Friday, November 8, 2013

The End of Blockbuster

Through my entire childhood and much of my 20s movie watching required a trip to the video store, where I would walk slowly up and down seemingly endless isles of video tapes trying to decide what I was in the mood for. After paying $4.00 to rent a movie I would have to return to the video store the very next day to avoid late fees. Remember the hassle?  I always resented the video store for the outrageous rental fees and I hated having to make a return trip.

When the video stores switched from VHS tapes to DVDs I was forced to buy a DVD player. At the time Best Buy was giving away a free trial of Netflix with each player. The salesman explained that for just $10 a month I could get unlimited DVD rentals. Frankly it sounded too good to be true. I was paying more than twice that each month in rental fees at the video store - but it was a free trial so there was nothing to lose. I was instantly hooked and never returned to the offensively high cost of video rentals.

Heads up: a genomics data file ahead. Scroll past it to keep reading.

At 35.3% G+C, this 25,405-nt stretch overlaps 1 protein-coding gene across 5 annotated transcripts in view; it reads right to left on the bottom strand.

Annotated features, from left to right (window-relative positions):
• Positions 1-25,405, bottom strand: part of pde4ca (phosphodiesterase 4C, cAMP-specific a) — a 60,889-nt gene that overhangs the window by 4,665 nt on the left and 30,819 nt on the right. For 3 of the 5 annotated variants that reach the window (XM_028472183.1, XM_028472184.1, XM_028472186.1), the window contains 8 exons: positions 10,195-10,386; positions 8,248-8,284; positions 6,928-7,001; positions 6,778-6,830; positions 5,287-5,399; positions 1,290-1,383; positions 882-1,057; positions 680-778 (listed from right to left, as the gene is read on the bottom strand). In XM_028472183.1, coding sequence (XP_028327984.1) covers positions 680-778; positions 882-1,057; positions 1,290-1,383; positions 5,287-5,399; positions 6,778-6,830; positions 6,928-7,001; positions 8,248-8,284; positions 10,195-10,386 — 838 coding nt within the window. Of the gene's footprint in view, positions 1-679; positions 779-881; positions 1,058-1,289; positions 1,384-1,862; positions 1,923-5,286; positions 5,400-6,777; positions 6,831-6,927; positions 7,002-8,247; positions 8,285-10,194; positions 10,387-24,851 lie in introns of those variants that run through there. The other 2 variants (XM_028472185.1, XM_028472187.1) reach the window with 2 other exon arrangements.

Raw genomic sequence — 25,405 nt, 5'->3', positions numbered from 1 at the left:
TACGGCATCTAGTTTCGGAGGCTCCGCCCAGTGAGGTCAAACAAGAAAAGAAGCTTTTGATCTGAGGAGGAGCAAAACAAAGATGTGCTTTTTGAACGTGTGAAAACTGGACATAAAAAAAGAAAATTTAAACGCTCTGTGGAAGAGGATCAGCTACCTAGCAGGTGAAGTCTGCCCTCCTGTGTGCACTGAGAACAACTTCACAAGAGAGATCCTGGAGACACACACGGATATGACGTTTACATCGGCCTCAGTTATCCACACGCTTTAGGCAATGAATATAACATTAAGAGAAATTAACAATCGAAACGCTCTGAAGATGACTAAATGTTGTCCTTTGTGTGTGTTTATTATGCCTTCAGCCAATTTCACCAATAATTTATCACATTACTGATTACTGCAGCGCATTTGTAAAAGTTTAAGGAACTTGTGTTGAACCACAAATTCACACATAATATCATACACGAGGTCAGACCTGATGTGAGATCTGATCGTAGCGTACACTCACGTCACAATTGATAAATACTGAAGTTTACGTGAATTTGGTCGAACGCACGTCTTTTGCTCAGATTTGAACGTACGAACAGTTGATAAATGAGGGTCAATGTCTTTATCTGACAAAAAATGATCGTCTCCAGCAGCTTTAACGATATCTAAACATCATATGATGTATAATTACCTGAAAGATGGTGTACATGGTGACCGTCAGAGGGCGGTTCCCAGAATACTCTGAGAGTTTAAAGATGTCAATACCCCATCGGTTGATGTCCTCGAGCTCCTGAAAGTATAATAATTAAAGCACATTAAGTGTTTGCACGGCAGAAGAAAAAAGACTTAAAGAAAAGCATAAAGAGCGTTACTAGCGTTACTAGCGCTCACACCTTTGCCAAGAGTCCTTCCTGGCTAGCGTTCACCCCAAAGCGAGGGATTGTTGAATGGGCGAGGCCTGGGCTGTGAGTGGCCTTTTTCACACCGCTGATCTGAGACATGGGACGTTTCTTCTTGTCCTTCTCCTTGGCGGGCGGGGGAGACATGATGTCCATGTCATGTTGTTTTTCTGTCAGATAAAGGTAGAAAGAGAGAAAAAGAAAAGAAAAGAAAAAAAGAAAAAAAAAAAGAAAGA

As much as I loved my Netflix subscription back in the day, it has become a lifeline since the onset of my chronic migraines. Not having to go out to rent and return movies makes my life so much easier. Plus now they have the streaming service so I can watch all kinds great programming instantly. Netflix has provided great service year after year and remains reasonably priced.

With the recent announcement that Blockbuster is closing their remaining stores I have to admit I'm not surprised. After years of overcharging us all, they were arrogantly slow to respond to the competition that was both forward thinking and reasonably priced. Then came Red Box, conveniently located in every grocery, gas and drug store, offering cheap DVD rentals. Essentially providing an excellent alternative to those without computer access in their homes. Blockbuster will always hold a place in history but they no longer have a role to play in our lives.

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